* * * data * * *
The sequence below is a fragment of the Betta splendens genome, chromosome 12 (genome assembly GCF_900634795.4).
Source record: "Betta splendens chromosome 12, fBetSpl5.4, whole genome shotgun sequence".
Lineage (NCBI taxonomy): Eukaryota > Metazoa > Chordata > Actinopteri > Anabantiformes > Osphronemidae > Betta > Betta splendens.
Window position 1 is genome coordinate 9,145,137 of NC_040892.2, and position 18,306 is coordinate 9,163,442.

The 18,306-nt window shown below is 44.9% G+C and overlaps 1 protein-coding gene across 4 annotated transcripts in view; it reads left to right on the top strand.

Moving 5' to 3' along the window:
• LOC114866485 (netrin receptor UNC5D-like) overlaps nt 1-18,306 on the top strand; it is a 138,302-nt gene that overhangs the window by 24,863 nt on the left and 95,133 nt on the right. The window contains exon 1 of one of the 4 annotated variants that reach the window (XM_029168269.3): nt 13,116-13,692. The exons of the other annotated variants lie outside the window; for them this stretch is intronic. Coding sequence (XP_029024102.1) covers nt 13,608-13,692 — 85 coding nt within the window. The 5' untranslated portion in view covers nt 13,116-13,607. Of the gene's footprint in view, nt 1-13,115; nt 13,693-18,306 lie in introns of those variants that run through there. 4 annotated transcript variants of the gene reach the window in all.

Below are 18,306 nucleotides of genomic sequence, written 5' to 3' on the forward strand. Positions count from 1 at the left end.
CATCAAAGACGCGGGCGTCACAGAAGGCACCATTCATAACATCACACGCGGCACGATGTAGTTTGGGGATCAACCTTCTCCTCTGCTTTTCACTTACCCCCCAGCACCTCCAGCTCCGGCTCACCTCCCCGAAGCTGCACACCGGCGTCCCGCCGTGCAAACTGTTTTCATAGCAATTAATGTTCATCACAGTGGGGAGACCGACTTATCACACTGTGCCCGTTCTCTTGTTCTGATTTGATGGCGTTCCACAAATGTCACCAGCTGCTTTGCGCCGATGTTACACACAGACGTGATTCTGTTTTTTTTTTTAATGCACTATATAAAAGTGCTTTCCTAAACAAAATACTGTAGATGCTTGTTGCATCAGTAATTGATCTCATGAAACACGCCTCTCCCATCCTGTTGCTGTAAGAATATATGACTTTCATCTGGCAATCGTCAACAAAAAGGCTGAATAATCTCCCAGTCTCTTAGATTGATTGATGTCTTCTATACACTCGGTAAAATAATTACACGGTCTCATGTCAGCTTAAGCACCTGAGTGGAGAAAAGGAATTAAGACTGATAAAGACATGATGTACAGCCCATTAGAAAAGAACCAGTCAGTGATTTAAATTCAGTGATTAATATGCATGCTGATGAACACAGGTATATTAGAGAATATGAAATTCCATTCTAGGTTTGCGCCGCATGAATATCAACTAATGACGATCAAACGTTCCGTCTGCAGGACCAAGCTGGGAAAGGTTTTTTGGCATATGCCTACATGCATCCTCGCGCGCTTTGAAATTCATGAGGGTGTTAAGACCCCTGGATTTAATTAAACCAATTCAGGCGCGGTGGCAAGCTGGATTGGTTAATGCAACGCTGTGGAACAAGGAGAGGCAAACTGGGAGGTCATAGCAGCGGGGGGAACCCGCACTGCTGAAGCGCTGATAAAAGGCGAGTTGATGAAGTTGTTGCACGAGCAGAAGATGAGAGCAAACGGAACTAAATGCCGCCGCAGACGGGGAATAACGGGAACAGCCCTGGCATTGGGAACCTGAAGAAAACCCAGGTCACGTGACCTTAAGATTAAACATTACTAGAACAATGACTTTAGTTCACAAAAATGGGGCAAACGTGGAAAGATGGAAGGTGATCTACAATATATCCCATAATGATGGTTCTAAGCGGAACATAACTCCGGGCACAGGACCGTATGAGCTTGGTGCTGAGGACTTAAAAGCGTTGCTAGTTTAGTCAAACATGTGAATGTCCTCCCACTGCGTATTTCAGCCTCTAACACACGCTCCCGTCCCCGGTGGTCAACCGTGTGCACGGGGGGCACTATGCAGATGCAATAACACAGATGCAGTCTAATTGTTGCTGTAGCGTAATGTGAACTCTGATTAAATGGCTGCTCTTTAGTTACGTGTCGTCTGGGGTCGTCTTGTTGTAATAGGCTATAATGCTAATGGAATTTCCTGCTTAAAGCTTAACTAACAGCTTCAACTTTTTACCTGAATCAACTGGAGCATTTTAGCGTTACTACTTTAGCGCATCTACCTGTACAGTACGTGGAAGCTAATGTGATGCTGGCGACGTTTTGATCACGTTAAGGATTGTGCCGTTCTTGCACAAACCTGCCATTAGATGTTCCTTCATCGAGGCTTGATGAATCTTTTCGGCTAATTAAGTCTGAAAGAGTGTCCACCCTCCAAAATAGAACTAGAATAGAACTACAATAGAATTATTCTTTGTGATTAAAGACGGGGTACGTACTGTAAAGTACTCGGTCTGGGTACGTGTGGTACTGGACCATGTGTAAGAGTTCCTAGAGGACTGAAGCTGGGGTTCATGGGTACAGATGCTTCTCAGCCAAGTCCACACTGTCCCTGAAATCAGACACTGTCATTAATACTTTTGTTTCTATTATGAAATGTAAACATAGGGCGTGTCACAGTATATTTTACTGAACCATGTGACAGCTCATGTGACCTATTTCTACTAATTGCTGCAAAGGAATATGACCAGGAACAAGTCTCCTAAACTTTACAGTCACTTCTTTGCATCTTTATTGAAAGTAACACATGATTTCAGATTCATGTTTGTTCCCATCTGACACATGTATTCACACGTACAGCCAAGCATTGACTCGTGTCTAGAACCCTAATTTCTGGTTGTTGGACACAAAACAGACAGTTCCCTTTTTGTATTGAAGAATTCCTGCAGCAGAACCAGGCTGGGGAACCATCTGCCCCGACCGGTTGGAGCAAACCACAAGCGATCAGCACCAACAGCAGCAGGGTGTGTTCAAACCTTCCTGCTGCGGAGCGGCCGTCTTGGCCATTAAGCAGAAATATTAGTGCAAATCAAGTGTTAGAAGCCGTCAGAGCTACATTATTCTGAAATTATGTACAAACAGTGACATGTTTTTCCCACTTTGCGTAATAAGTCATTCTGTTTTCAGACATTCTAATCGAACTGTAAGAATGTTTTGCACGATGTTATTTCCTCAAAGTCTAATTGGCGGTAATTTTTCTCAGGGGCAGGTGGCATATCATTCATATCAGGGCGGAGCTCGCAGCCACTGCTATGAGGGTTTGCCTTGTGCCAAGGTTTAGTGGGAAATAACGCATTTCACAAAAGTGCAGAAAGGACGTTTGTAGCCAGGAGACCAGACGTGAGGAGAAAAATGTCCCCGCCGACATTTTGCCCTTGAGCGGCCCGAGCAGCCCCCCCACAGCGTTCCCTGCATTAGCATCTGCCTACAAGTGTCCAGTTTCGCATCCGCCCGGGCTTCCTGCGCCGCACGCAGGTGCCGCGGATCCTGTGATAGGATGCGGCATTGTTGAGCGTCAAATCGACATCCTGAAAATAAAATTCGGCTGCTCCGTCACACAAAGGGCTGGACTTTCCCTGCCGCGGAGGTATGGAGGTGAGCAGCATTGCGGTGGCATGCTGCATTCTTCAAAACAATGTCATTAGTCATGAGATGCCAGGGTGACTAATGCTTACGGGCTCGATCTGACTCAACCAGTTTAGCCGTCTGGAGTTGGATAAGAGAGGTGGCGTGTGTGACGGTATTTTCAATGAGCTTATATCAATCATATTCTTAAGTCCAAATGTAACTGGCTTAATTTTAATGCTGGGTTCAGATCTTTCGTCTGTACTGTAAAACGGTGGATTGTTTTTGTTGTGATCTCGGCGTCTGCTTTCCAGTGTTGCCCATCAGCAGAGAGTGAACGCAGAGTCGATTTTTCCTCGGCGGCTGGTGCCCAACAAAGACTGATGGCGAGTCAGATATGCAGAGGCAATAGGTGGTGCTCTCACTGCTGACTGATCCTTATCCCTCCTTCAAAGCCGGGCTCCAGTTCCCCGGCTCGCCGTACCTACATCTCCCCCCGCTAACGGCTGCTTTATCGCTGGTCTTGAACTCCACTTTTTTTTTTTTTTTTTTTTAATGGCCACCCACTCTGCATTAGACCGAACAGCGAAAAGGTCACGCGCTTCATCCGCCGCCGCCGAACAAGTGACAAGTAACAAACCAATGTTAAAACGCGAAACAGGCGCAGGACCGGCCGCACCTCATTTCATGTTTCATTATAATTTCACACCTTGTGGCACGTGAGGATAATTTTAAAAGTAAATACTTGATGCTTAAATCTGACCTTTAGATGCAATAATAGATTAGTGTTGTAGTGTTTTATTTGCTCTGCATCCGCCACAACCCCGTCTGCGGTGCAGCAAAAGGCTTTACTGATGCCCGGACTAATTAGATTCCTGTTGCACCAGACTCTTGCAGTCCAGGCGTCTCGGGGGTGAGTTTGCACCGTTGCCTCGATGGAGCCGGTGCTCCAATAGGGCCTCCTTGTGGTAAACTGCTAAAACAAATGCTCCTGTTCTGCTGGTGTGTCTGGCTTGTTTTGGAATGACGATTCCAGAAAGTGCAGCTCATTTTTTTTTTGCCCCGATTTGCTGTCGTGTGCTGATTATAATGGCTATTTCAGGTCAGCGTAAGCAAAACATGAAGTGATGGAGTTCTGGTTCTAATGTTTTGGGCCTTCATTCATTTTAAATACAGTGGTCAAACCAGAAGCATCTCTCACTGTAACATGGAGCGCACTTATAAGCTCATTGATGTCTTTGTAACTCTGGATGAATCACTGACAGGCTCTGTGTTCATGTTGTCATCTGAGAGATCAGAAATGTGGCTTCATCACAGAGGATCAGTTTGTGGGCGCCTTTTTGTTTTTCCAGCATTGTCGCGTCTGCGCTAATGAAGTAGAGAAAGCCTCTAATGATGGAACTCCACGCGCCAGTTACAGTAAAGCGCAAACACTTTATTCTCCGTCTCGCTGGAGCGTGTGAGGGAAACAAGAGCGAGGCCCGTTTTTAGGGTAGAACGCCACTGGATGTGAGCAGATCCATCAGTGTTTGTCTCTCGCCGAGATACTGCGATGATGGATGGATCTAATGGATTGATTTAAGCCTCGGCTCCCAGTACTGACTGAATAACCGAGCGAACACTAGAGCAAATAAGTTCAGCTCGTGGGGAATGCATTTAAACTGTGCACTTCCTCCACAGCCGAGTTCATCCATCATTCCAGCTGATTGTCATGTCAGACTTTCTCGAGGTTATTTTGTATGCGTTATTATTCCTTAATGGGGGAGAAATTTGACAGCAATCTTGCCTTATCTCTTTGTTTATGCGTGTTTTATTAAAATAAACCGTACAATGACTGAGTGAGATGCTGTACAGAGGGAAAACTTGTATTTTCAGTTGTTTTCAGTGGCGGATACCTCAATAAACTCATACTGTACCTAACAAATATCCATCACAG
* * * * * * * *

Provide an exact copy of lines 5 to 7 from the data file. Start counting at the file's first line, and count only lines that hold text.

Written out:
The 18,306-nt window shown below is 44.9% G+C and overlaps 1 protein-coding gene across 4 annotated transcripts in view; it reads left to right on the top strand.

Moving 5' to 3' along the window:
• LOC114866485 (netrin receptor UNC5D-like) overlaps nt 1-18,306 on the top strand; it is a 138,302-nt gene that overhangs the window by 24,863 nt on the left and 95,133 nt on the right. The window contains exon 1 of one of the 4 annotated variants that reach the window (XM_029168269.3): nt 13,116-13,692. The exons of the other annotated variants lie outside the window; for them this stretch is intronic. Coding sequence (XP_029024102.1) covers nt 13,608-13,692 — 85 coding nt within the window. The 5' untranslated portion in view covers nt 13,116-13,607. Of the gene's footprint in view, nt 1-13,115; nt 13,693-18,306 lie in introns of those variants that run through there. 4 annotated transcript variants of the gene reach the window in all.